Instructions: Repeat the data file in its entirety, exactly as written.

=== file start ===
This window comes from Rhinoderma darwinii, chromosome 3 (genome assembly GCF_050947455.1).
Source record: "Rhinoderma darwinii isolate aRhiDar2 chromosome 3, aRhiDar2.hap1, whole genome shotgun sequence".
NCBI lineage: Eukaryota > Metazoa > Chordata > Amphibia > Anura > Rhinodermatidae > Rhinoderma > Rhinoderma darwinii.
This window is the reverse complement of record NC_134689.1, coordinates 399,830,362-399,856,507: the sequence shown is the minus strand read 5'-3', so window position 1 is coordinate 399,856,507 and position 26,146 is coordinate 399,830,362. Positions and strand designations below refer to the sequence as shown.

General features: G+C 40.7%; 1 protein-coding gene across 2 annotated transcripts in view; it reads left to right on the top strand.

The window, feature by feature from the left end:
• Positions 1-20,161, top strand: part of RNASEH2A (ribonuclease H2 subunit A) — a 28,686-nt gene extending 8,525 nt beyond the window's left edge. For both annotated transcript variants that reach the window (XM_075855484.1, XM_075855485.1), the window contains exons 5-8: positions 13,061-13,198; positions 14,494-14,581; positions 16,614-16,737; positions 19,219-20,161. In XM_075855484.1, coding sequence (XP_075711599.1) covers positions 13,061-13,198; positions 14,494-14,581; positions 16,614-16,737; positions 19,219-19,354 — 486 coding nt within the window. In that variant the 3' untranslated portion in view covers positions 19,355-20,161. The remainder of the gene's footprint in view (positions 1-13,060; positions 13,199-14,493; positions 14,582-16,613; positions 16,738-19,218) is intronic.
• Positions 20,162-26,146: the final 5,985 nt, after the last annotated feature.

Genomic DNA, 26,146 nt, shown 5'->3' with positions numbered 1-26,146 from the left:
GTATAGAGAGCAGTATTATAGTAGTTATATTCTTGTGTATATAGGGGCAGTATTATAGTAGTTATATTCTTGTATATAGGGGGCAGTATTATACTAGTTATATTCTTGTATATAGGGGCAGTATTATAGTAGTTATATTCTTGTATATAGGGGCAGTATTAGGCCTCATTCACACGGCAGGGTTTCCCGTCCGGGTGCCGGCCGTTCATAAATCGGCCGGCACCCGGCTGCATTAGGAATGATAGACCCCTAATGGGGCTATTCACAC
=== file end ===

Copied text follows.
This window comes from Rhinoderma darwinii, chromosome 3 (genome assembly GCF_050947455.1).
Source record: "Rhinoderma darwinii isolate aRhiDar2 chromosome 3, aRhiDar2.hap1, whole genome shotgun sequence".
NCBI lineage: Eukaryota > Metazoa > Chordata > Amphibia > Anura > Rhinodermatidae > Rhinoderma > Rhinoderma darwinii.
This window is the reverse complement of record NC_134689.1, coordinates 399,830,362-399,856,507: the sequence shown is the minus strand read 5'-3', so window position 1 is coordinate 399,856,507 and position 26,146 is coordinate 399,830,362. Positions and strand designations below refer to the sequence as shown.

General features: G+C 40.7%; 1 protein-coding gene across 2 annotated transcripts in view; it reads left to right on the top strand.

The window, feature by feature from the left end:
• Positions 1-20,161, top strand: part of RNASEH2A (ribonuclease H2 subunit A) — a 28,686-nt gene extending 8,525 nt beyond the window's left edge. For both annotated transcript variants that reach the window (XM_075855484.1, XM_075855485.1), the window contains exons 5-8: positions 13,061-13,198; positions 14,494-14,581; positions 16,614-16,737; positions 19,219-20,161. In XM_075855484.1, coding sequence (XP_075711599.1) covers positions 13,061-13,198; positions 14,494-14,581; positions 16,614-16,737; positions 19,219-19,354 — 486 coding nt within the window. In that variant the 3' untranslated portion in view covers positions 19,355-20,161. The remainder of the gene's footprint in view (positions 1-13,060; positions 13,199-14,493; positions 14,582-16,613; positions 16,738-19,218) is intronic.
• Positions 20,162-26,146: the final 5,985 nt, after the last annotated feature.

Genomic DNA, 26,146 nt, shown 5'->3' with positions numbered 1-26,146 from the left:
GTATAGAGAGCAGTATTATAGTAGTTATATTCTTGTGTATATAGGGGCAGTATTATAGTAGTTATATTCTTGTATATAGGGGGCAGTATTATACTAGTTATATTCTTGTATATAGGGGCAGTATTATAGTAGTTATATTCTTGTATATAGGGGCAGTATTAGGCCTCATTCACACGGCAGGGTTTCCCGTCCGGGTGCCGGCCGTTCATAAATCGGCCGGCACCCGGCTGCATTAGGAATGATAGACCCCTAATGGGGCTATTCACAC